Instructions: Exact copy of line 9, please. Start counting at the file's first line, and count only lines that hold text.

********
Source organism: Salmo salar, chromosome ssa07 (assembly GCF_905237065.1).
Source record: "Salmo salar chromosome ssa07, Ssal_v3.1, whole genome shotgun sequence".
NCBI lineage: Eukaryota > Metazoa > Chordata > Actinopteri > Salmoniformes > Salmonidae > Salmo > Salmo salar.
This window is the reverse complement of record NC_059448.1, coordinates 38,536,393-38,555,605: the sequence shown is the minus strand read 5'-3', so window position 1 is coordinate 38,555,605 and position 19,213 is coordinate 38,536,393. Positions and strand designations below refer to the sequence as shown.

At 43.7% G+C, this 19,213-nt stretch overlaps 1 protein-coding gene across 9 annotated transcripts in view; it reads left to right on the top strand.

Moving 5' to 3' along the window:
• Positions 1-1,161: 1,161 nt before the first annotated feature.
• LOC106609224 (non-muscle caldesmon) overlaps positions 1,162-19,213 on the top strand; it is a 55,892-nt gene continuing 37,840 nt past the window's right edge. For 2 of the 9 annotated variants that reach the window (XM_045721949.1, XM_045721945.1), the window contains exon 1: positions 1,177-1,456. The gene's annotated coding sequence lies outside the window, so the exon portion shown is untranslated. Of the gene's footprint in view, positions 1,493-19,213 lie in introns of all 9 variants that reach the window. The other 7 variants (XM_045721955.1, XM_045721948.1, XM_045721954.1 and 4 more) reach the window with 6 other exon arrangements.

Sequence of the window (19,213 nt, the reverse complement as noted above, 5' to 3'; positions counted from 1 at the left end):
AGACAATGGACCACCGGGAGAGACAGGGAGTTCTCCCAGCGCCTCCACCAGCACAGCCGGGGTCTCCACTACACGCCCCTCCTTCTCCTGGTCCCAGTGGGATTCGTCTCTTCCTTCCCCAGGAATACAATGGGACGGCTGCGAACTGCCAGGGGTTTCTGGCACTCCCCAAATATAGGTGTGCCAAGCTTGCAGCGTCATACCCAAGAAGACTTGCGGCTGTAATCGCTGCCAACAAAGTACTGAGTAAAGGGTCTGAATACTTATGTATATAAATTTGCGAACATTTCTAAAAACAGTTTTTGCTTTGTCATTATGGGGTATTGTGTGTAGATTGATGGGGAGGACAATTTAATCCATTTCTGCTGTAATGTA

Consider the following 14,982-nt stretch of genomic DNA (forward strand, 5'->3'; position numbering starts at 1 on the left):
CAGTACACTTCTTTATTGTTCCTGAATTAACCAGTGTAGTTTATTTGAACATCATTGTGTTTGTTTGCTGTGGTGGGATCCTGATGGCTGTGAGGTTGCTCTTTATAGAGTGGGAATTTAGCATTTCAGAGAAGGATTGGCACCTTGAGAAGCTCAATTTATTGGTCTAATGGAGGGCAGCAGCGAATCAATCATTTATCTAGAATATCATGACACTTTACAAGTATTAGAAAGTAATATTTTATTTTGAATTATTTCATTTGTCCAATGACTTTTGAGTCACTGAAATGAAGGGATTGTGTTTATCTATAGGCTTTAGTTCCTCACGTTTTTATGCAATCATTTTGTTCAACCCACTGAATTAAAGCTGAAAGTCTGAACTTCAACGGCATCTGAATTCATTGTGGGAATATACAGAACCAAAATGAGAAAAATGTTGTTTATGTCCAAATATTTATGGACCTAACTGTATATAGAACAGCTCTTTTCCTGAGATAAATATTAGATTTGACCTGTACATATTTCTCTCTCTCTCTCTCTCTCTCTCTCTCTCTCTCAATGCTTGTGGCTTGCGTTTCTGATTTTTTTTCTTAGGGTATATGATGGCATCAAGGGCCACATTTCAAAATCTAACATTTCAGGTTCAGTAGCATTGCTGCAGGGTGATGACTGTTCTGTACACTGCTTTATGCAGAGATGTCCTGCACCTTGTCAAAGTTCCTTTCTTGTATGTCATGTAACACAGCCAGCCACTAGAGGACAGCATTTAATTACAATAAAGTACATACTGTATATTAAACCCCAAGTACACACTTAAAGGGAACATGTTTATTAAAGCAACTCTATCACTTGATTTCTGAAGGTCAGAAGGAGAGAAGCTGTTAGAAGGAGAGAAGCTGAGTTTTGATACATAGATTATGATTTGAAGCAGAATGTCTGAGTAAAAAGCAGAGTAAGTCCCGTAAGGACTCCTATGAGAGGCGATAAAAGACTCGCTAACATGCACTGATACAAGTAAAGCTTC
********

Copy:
Sequence of the window (19,213 nt, the reverse complement as noted above, 5' to 3'; positions counted from 1 at the left end):